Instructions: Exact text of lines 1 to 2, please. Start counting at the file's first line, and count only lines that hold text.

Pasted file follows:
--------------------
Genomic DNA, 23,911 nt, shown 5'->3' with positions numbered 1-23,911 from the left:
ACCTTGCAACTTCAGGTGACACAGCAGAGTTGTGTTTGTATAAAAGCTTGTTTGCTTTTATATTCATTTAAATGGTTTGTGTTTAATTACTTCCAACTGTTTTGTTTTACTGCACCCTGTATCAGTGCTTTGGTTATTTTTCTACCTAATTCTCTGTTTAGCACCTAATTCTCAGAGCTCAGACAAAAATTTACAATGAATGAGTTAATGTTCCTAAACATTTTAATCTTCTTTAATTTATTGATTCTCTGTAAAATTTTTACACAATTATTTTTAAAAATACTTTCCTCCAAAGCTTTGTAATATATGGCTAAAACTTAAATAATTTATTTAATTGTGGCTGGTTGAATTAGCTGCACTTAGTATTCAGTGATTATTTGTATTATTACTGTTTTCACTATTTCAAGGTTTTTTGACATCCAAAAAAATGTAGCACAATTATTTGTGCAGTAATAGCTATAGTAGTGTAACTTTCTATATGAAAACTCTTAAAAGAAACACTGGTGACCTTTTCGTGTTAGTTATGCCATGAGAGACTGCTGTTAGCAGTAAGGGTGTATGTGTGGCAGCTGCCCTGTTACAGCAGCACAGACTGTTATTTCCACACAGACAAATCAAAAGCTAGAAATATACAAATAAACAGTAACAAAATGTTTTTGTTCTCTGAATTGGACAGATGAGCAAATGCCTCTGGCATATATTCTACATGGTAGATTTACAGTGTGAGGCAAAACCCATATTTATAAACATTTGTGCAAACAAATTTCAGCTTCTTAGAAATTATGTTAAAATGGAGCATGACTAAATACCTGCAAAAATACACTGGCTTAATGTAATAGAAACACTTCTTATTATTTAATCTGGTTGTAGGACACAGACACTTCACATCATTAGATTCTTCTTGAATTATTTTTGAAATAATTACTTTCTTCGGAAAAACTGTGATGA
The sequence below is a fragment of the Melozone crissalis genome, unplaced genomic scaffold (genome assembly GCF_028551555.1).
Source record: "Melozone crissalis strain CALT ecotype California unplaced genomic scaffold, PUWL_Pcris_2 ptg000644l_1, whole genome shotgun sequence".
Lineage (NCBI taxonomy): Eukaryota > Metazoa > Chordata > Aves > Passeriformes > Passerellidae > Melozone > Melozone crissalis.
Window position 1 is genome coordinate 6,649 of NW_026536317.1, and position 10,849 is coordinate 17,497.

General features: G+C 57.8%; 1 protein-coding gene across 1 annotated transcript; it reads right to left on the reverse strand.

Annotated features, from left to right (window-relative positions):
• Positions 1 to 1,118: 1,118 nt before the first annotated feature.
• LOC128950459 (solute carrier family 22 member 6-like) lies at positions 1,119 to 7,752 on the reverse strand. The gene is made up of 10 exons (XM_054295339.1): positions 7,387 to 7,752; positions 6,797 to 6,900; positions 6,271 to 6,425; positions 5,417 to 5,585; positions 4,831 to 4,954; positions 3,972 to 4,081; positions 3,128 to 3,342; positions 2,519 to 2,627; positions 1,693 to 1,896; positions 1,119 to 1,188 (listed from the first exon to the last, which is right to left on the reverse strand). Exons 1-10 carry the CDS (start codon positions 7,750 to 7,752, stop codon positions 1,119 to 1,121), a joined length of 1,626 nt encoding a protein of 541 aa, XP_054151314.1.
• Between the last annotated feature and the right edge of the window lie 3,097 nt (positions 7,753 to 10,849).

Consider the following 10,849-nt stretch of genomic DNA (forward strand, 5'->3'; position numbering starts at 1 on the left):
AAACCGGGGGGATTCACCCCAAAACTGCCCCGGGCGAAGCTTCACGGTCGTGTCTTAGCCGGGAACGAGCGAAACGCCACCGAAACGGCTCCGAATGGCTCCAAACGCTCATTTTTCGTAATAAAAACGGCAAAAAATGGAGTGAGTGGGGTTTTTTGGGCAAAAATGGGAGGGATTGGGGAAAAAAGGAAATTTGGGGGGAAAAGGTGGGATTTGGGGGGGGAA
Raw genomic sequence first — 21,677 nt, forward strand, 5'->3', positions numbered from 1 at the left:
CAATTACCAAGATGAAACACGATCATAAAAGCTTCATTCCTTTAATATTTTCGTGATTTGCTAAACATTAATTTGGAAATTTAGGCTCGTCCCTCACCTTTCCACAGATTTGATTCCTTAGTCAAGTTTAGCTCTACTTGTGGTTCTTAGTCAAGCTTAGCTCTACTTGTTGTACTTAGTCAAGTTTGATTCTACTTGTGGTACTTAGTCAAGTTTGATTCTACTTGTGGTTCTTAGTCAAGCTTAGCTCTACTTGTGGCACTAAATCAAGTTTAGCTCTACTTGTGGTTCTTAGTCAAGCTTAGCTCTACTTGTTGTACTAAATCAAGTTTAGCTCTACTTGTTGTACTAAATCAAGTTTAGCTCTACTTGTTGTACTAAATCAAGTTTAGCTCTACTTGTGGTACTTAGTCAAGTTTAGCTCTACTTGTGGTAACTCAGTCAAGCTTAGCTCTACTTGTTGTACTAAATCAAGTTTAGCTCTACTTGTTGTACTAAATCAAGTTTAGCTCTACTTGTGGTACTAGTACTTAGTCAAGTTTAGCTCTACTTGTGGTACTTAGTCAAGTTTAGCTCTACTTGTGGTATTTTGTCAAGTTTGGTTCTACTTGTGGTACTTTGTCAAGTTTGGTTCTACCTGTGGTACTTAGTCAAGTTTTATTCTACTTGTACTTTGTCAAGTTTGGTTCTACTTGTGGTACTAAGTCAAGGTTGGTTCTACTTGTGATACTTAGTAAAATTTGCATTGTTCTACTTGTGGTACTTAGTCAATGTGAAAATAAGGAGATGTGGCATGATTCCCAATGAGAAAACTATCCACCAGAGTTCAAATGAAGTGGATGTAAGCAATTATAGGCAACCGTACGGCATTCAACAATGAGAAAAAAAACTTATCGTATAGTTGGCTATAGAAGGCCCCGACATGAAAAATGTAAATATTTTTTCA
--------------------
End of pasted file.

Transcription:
Genomic DNA, 23,911 nt, shown 5'->3' with positions numbered 1-23,911 from the left:
ACCTTGCAACTTCAGGTGACACAGCAGAGTTGTGTTTGTATAAAAGCTTGTTTGCTTTTATATTCATTTAAATGGTTTGTGTTTAATTACTTCCAACTGTTTTGTTTTACTGCACCCTGTATCAGTGCTTTGGTTATTTTTCTACCTAATTCTCTGTTTAGCACCTAATTCTCAGAGCTCAGACAAAAATTTACAATGAATGAGTTAATGTTCCTAAACATTTTAATCTTCTTTAATTTATTGATTCTCTGTAAAATTTTTACACAATTATTTTTAAAAATACTTTCCTCCAAAGCTTTGTAATATATGGCTAAAACTTAAATAATTTATTTAATTGTGGCTGGTTGAATTAGCTGCACTTAGTATTCAGTGATTATTTGTATTATTACTGTTTTCACTATTTCAAGGTTTTTTGACATCCAAAAAAATGTAGCACAATTATTTGTGCAGTAATAGCTATAGTAGTGTAACTTTCTATATGAAAACTCTTAAAAGAAACACTGGTGACCTTTTCGTGTTAGTTATGCCATGAGAGACTGCTGTTAGCAGTAAGGGTGTATGTGTGGCAGCTGCCCTGTTACAGCAGCACAGACTGTTATTTCCACACAGACAAATCAAAAGCTAGAAATATACAAATAAACAGTAACAAAATGTTTTTGTTCTCTGAATTGGACAGATGAGCAAATGCCTCTGGCATATATTCTACATGGTAGATTTACAGTGTGAGGCAAAACCCATATTTATAAACATTTGTGCAAACAAATTTCAGCTTCTTAGAAATTATGTTAAAATGGAGCATGACTAAATACCTGCAAAAATACACTGGCTTAATGTAATAGAAACACTTCTTATTATTTAATCTGGTTGTAGGACACAGACACTTCACATCATTAGATTCTTCTTGAATTATTTTTGAAATAATTACTTTCTTCGGAAAAACTGTGATGA